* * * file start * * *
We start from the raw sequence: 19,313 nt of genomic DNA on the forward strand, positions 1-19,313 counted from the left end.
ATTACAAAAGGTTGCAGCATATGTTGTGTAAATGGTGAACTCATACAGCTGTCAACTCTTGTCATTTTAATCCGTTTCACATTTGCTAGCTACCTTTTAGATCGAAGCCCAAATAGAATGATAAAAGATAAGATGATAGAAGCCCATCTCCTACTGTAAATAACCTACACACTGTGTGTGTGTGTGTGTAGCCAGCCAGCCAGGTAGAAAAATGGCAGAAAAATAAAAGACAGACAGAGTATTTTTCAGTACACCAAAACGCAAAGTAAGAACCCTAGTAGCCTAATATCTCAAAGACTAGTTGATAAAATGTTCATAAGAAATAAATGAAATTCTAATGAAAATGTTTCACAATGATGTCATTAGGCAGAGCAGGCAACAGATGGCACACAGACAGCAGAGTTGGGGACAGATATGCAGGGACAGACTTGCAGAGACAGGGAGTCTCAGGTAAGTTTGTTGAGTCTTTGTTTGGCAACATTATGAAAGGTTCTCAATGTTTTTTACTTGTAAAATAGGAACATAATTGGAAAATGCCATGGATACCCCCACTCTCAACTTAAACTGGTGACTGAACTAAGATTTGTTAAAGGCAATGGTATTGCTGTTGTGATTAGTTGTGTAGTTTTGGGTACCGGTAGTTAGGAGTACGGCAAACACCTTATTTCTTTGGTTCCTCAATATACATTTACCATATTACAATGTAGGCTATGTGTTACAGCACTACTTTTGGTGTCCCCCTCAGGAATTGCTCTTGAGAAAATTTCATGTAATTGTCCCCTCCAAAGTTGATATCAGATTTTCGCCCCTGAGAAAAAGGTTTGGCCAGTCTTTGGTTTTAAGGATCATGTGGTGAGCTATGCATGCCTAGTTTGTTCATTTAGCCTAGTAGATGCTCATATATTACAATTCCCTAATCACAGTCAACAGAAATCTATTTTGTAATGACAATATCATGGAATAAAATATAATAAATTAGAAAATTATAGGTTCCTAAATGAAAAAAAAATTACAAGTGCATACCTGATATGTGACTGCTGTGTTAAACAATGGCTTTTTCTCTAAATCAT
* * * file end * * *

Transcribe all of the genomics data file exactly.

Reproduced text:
We start from the raw sequence: 19,313 nt of genomic DNA on the forward strand, positions 1-19,313 counted from the left end.
ATTACAAAAGGTTGCAGCATATGTTGTGTAAATGGTGAACTCATACAGCTGTCAACTCTTGTCATTTTAATCCGTTTCACATTTGCTAGCTACCTTTTAGATCGAAGCCCAAATAGAATGATAAAAGATAAGATGATAGAAGCCCATCTCCTACTGTAAATAACCTACACACTGTGTGTGTGTGTGTGTAGCCAGCCAGCCAGGTAGAAAAATGGCAGAAAAATAAAAGACAGACAGAGTATTTTTCAGTACACCAAAACGCAAAGTAAGAACCCTAGTAGCCTAATATCTCAAAGACTAGTTGATAAAATGTTCATAAGAAATAAATGAAATTCTAATGAAAATGTTTCACAATGATGTCATTAGGCAGAGCAGGCAACAGATGGCACACAGACAGCAGAGTTGGGGACAGATATGCAGGGACAGACTTGCAGAGACAGGGAGTCTCAGGTAAGTTTGTTGAGTCTTTGTTTGGCAACATTATGAAAGGTTCTCAATGTTTTTTACTTGTAAAATAGGAACATAATTGGAAAATGCCATGGATACCCCCACTCTCAACTTAAACTGGTGACTGAACTAAGATTTGTTAAAGGCAATGGTATTGCTGTTGTGATTAGTTGTGTAGTTTTGGGTACCGGTAGTTAGGAGTACGGCAAACACCTTATTTCTTTGGTTCCTCAATATACATTTACCATATTACAATGTAGGCTATGTGTTACAGCACTACTTTTGGTGTCCCCCTCAGGAATTGCTCTTGAGAAAATTTCATGTAATTGTCCCCTCCAAAGTTGATATCAGATTTTCGCCCCTGAGAAAAAGGTTTGGCCAGTCTTTGGTTTTAAGGATCATGTGGTGAGCTATGCATGCCTAGTTTGTTCATTTAGCCTAGTAGATGCTCATATATTACAATTCCCTAATCACAGTCAACAGAAATCTATTTTGTAATGACAATATCATGGAATAAAATATAATAAATTAGAAAATTATAGGTTCCTAAATGAAAAAAAAATTACAAGTGCATACCTGATATGTGACTGCTGTGTTAAACAATGGCTTTTTCTCTAAATCAT